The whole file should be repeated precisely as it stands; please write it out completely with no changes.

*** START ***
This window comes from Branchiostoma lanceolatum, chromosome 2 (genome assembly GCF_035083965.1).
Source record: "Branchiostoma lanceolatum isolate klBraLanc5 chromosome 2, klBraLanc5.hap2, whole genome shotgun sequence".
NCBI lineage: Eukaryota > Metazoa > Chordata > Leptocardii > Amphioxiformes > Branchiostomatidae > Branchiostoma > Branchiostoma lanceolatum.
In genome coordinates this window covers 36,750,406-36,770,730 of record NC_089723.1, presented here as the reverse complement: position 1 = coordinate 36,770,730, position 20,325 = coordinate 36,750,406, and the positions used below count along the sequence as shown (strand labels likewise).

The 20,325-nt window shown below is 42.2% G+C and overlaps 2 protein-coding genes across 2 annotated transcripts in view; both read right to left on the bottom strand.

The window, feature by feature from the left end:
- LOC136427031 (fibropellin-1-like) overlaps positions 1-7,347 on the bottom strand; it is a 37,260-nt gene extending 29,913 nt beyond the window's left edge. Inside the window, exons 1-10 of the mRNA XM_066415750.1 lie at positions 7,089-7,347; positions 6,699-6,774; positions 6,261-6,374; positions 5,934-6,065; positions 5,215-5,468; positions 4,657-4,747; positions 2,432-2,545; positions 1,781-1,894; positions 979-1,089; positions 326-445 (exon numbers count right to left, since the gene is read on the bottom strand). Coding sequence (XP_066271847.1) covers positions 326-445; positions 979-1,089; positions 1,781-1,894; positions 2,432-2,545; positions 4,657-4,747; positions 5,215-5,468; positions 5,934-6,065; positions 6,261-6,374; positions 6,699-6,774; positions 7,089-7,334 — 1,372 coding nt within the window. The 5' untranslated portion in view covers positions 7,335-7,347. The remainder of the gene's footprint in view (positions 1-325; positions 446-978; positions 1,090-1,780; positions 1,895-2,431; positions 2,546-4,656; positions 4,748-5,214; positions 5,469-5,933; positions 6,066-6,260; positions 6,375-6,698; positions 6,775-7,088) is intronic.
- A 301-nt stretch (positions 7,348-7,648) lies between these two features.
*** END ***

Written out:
This window comes from Branchiostoma lanceolatum, chromosome 2 (genome assembly GCF_035083965.1).
Source record: "Branchiostoma lanceolatum isolate klBraLanc5 chromosome 2, klBraLanc5.hap2, whole genome shotgun sequence".
NCBI lineage: Eukaryota > Metazoa > Chordata > Leptocardii > Amphioxiformes > Branchiostomatidae > Branchiostoma > Branchiostoma lanceolatum.
In genome coordinates this window covers 36,750,406-36,770,730 of record NC_089723.1, presented here as the reverse complement: position 1 = coordinate 36,770,730, position 20,325 = coordinate 36,750,406, and the positions used below count along the sequence as shown (strand labels likewise).

The 20,325-nt window shown below is 42.2% G+C and overlaps 2 protein-coding genes across 2 annotated transcripts in view; both read right to left on the bottom strand.

The window, feature by feature from the left end:
- LOC136427031 (fibropellin-1-like) overlaps positions 1-7,347 on the bottom strand; it is a 37,260-nt gene extending 29,913 nt beyond the window's left edge. Inside the window, exons 1-10 of the mRNA XM_066415750.1 lie at positions 7,089-7,347; positions 6,699-6,774; positions 6,261-6,374; positions 5,934-6,065; positions 5,215-5,468; positions 4,657-4,747; positions 2,432-2,545; positions 1,781-1,894; positions 979-1,089; positions 326-445 (exon numbers count right to left, since the gene is read on the bottom strand). Coding sequence (XP_066271847.1) covers positions 326-445; positions 979-1,089; positions 1,781-1,894; positions 2,432-2,545; positions 4,657-4,747; positions 5,215-5,468; positions 5,934-6,065; positions 6,261-6,374; positions 6,699-6,774; positions 7,089-7,334 — 1,372 coding nt within the window. The 5' untranslated portion in view covers positions 7,335-7,347. The remainder of the gene's footprint in view (positions 1-325; positions 446-978; positions 1,090-1,780; positions 1,895-2,431; positions 2,546-4,656; positions 4,748-5,214; positions 5,469-5,933; positions 6,066-6,260; positions 6,375-6,698; positions 6,775-7,088) is intronic.
- A 301-nt stretch (positions 7,348-7,648) lies between these two features.